The following Gemara (Menachot 29b) highlights the incomparable stature of Rabi Akiva.
Rav Yehudah said in the name of Rav: When Moshe Rabbeinu ascended to Heaven, he found the Holy One, Blessed be He, tying crowns onto the letters of the Torah. He said to God: ‘Creator of the Universe, who prevented You?’ "Hashem answered: 'There will be a person several generations from now and Akiva the son of Yosef is his name. He will extrapolate innumerable Halachot from each of the crowns.' Moshe responded: 'Master of the Universe, let me see him!' God: 'Take a step back.' Moshe thereupon went and sat at the back of the eighth row - and when he listened to Rabi Akiva’s Shiur, he did not understand the content of what was being discussed. He became exasperated. At one point during the class, however, a student asked Rabi Akiva: 'What is the source for that law?' To which the Rabi Akiva responded: 'It’s a Halachah transmitted from Moshe on Mt. Sinai.' Moshe was relieved.
If even Moshe Rabbeinu was eager to attend Rabi Akiva’s Shiurim, then certainly anyone in that generation would be excited for the opportunity to learn from Rabi Akiva. Moreover, the fact that Moshe Rabbeinu spoke to Hashem, “face to face” (Devarim 34:10), yet when he was at the back of Rabi Akiva’s Shiur, he expressed the incomparable level of Torah learning occurring in that Shiur, speaks volumes about Rabi Akiva’s teaching ability. Additionally, I suggest that the mention of specifically the eighth row hints (according to the Maharal in Neir Mitzvah) to the symbolism of the number eight as “LeMa’alah Min HaTeva,” something beyond nature, as if to say that Rabi Akiva’s learning was a supernatural phenomenon.
Finally, the fact that Rabi Akiva was also an expert in Kabbalah, as is clear from the following story recounted in the Gemara (Chagigah 14b), shows why so many students flocked to learn with him.
The Rabbis taught: Four [Sages] entered the Pardeis [literally "the orchard"]. (Rashi explains that they ascended to heaven by utilizing the [Divine] Name). They were Ben Azzai, Ben Zoma, Acheir [Elisha ben Avuya, called Acheir—the other one—because of what happened to him after he entered the Pardeis] and Rabi Akiva. Rabi Akiva said to them [prior to their ascension]: "When you come to the place of pure marble stones, do not say, 'Water! Water!' for it is said, 'He who speaks untruths shall not stand before My eyes' (Psalms 101:7)." Ben Azzai gazed [at the Divine Presence—Rashi] and died. Regarding him, the verse states, "Precious in the eyes of G-d is the death of His pious ones" (Psalms 116:15). Ben Zoma gazed and was harmed [he lost his sanity - Rashi]. Regarding him, the verse states, "Did you find honey? Eat only much as you need, lest you be overfilled and vomit it up" (Mishlei 25:16). Acheir cut down the plantings [he became a heretic]. Rabi Akiva entered in peace and left in peace.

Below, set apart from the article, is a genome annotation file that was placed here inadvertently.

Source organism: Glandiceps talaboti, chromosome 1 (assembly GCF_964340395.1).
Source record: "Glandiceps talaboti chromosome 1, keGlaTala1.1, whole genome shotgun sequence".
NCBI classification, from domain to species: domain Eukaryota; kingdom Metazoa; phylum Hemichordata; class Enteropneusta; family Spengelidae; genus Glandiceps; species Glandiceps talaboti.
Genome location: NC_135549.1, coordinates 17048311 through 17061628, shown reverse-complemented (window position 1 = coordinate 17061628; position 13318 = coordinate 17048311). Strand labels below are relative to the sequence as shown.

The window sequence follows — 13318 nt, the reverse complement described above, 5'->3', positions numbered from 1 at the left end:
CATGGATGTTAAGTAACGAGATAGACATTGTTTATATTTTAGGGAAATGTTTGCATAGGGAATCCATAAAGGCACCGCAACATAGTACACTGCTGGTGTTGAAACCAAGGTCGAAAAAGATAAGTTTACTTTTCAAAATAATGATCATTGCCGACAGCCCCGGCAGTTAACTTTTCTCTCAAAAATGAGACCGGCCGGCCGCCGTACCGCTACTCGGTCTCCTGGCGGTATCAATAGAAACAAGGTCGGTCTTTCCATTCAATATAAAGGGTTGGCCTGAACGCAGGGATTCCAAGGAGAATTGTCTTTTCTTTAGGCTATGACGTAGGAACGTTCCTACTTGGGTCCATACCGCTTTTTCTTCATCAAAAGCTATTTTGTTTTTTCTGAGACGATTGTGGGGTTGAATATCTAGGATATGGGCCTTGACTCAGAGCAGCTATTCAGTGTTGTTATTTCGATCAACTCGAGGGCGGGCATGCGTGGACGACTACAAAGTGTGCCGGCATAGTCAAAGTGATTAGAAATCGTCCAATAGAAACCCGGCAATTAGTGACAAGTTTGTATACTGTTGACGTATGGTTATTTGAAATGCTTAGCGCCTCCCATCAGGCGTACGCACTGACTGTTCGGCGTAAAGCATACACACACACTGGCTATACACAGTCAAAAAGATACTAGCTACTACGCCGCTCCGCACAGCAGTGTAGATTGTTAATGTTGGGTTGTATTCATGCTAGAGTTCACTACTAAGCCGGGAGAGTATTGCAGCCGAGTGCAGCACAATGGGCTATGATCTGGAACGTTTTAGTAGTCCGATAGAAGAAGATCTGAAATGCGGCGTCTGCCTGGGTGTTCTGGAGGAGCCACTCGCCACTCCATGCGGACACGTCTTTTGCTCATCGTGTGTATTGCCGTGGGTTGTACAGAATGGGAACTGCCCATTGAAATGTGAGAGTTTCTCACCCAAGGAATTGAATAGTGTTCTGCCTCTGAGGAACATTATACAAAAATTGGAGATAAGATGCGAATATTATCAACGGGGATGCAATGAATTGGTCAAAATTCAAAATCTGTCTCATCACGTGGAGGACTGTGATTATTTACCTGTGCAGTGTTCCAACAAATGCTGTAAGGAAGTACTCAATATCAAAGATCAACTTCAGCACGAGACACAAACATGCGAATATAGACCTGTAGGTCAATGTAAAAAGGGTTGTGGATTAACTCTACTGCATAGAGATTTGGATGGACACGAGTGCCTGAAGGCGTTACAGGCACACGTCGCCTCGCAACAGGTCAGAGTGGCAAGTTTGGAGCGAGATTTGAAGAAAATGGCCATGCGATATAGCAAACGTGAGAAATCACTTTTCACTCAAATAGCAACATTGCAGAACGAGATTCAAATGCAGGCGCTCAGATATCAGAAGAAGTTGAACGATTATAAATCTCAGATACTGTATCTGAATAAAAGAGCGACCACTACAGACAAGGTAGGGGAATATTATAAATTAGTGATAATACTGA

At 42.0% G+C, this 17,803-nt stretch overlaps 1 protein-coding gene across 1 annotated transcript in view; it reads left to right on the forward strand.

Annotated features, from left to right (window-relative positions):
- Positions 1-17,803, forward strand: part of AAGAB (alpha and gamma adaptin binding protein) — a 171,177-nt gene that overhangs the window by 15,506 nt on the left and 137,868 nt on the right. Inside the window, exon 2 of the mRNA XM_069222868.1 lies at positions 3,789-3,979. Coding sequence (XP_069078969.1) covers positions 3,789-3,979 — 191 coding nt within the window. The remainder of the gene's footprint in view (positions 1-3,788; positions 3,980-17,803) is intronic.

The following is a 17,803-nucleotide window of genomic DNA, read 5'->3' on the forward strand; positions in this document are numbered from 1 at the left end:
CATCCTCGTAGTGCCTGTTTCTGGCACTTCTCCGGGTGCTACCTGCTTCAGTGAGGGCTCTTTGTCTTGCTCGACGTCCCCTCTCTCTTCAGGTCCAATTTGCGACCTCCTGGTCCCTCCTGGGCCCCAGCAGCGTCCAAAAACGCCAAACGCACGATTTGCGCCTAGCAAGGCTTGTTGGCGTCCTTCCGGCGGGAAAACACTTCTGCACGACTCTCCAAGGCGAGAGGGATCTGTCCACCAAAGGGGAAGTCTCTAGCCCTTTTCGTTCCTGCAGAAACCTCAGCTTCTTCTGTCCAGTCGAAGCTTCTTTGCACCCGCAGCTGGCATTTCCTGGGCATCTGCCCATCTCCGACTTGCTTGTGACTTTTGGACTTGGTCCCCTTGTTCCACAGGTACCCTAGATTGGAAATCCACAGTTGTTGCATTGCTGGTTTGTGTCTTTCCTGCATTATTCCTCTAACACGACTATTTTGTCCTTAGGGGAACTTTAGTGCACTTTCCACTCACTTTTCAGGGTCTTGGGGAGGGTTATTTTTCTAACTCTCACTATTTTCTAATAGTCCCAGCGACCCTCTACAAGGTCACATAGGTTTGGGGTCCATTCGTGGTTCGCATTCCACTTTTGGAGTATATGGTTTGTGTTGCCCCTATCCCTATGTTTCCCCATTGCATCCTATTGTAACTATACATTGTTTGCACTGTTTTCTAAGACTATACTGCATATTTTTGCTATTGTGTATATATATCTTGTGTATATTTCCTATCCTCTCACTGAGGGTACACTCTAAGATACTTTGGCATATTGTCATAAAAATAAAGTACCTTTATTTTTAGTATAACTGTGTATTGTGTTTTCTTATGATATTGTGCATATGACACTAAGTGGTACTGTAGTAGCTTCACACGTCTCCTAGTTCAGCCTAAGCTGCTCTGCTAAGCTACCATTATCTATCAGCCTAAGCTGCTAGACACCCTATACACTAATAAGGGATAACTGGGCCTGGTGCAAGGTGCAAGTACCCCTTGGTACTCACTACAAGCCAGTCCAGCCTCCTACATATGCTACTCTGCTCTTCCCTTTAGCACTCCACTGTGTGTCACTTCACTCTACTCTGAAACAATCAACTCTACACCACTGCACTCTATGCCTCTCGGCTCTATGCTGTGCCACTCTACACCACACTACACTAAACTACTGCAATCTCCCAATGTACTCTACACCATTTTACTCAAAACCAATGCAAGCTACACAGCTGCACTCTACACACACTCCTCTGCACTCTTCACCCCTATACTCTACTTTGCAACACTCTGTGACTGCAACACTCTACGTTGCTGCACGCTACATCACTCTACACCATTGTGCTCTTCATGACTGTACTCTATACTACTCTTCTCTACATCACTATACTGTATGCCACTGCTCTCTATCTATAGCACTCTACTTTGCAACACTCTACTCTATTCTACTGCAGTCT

The Gemara continues (Chagigah 15b),
“The ministering angels also wished to cast down Rabi Akiva, but the Holy One said, ‘Leave this elder alone, for he is worthy of making use of My glory’". The fact that Rabi Akiva was the only Tanna to emerge whole from a visit to Pardeis, an extraordinarily intense mystical experience, adds to the attractiveness of study with Rabi Akiva, even if one was only one of 24,000 students scattered over many locales. The mere chance of having even the most minimal contact with Rabi Akiva was regarded as more than worthwhile. It was well worth establishing even the most minimal connection with one of the greatest figures in Jewish history for whom it was already recognized in his time that there would be no one comparable for generations to come.
Rabi Akiva’s magnetic attraction was so intense and forceful that hardly any Torah students failed to join him (as indicated by the Gemarot referring to the Torah world as desolate following the deaths of the 24,000 students). Next week we will, IY”H and B”N, expand this point to help answer our four questions on the intense drive among Torah scholars to establish a connection with the incomparable Rabi Akiva.
 The Gemara presents stories in an exceedingly terse manner. A story that could easily fill a full length novel is often described by Chazal in but a few sentences. Thus, the inclusion of any detail in the exceedingly terse prose of the Gemara is significant and does not simply serve as literary embellishment. If we seek to read between the lines of the story and discover the deeper lessons of these stories, an explanation must be given for importance of the seemingly unnecessary details presented by the Gemara.
 Such as bringing the animal from outside the Techum (Shabbat boundary) to the Beit HaMikdash to be offered.
 It is no wonder that Rabi Shimon Bar Yochai, traditionally assumed to be the author of the Zohar, was a student of Rabi Akiva in the latter’s later years.